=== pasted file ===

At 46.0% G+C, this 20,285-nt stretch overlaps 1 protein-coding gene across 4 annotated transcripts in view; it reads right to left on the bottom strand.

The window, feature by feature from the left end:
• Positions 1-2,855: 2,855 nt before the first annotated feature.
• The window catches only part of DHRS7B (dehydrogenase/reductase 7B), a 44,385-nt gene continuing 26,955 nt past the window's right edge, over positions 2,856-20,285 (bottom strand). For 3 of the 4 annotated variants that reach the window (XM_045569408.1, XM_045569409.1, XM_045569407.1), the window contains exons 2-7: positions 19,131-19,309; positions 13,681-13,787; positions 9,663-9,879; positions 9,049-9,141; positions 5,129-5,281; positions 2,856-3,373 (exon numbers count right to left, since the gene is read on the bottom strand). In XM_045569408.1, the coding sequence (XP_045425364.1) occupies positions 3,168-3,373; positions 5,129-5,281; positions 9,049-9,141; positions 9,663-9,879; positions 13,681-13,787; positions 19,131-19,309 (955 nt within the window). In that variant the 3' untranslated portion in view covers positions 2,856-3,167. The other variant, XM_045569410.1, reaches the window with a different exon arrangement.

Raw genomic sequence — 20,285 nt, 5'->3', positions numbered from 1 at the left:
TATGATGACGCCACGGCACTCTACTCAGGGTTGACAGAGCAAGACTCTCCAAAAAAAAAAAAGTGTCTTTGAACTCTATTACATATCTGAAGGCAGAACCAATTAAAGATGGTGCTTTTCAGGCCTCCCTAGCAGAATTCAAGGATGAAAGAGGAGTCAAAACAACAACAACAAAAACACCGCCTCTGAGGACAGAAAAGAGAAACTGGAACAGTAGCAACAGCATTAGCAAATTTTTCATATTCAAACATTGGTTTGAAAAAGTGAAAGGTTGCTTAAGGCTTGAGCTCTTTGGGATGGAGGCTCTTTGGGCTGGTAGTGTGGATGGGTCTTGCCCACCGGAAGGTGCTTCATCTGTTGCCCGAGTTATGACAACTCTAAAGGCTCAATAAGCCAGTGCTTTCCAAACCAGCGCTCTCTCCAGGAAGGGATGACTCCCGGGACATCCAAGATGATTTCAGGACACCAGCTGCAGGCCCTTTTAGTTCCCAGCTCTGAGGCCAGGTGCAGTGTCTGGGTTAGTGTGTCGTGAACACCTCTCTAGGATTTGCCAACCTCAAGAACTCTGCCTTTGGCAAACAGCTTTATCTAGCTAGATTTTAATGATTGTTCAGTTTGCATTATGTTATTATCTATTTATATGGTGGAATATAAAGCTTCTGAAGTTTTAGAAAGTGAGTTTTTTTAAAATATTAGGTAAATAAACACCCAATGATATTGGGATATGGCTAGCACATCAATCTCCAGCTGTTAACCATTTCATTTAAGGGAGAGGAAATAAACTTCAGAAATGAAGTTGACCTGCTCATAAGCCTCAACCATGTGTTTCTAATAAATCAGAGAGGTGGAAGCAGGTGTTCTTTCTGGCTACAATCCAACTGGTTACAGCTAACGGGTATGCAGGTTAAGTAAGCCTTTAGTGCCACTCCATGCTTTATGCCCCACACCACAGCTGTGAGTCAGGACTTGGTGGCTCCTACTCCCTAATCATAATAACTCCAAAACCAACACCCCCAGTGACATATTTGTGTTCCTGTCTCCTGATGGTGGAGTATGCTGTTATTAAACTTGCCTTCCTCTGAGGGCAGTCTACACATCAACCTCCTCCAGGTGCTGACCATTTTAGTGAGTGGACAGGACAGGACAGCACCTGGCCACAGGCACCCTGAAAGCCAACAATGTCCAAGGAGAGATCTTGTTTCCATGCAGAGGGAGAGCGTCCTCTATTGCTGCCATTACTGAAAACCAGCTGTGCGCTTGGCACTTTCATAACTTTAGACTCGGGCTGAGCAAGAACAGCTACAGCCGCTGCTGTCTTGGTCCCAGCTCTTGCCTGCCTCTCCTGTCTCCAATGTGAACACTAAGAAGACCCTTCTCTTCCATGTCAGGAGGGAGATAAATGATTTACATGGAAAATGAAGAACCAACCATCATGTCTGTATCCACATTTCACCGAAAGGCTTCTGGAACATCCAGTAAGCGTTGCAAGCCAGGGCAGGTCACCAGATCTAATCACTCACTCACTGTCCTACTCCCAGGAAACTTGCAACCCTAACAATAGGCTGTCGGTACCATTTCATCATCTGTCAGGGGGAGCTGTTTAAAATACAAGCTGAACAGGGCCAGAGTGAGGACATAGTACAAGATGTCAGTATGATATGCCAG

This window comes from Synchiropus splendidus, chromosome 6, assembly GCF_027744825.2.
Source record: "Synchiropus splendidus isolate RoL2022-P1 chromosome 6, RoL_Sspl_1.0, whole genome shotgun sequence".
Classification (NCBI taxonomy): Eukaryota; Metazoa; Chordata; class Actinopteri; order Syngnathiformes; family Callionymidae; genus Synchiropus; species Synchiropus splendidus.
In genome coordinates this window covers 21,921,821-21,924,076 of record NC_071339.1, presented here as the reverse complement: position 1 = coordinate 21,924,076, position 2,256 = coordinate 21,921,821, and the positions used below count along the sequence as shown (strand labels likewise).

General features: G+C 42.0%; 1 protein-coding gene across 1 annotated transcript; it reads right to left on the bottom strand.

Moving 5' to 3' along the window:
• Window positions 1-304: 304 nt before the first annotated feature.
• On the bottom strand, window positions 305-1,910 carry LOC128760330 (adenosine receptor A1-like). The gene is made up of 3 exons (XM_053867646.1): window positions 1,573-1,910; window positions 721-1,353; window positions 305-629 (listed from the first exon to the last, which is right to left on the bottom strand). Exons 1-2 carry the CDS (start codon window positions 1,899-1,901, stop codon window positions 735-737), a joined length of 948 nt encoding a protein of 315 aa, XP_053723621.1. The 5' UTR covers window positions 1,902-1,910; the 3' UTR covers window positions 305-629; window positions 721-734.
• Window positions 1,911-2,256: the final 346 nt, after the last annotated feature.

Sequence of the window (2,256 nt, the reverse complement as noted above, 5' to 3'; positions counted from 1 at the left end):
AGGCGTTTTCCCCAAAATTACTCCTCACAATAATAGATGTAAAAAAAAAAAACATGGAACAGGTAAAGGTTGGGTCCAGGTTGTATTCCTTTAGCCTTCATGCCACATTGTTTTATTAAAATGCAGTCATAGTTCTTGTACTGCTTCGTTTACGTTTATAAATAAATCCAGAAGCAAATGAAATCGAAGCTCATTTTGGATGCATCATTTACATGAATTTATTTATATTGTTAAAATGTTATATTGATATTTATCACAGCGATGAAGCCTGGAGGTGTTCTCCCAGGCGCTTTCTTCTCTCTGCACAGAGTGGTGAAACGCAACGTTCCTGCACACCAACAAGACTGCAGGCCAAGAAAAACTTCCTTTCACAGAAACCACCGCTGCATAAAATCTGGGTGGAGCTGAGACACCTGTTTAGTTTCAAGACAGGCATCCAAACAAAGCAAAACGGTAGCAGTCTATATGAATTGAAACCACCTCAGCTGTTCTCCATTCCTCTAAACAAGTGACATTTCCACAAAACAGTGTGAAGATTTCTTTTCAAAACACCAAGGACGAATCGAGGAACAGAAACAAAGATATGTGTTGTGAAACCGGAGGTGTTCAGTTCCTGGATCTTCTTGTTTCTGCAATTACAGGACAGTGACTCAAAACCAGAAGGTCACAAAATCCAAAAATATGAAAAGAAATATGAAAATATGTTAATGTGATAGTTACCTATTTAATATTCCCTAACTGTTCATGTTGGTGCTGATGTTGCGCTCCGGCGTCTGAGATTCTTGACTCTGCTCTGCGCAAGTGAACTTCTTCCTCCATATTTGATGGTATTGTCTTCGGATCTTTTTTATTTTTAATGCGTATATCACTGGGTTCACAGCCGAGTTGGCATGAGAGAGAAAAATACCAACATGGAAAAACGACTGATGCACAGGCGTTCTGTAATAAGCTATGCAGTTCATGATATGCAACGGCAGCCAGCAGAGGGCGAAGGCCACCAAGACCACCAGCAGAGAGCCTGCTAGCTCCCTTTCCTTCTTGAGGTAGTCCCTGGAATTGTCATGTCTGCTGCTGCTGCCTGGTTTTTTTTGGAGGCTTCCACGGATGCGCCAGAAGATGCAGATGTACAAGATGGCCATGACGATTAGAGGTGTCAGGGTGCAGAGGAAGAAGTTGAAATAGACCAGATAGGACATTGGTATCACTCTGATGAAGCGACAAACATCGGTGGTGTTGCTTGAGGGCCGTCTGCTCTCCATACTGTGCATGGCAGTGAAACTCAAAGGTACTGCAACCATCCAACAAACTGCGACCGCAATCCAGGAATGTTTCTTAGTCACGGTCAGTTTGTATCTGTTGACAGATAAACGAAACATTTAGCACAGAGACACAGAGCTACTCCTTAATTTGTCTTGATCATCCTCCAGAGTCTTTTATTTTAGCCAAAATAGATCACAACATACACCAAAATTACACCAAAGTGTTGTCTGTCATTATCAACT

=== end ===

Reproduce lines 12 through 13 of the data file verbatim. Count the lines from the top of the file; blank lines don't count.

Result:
Moving 5' to 3' along the window:
• Window positions 1-304: 304 nt before the first annotated feature.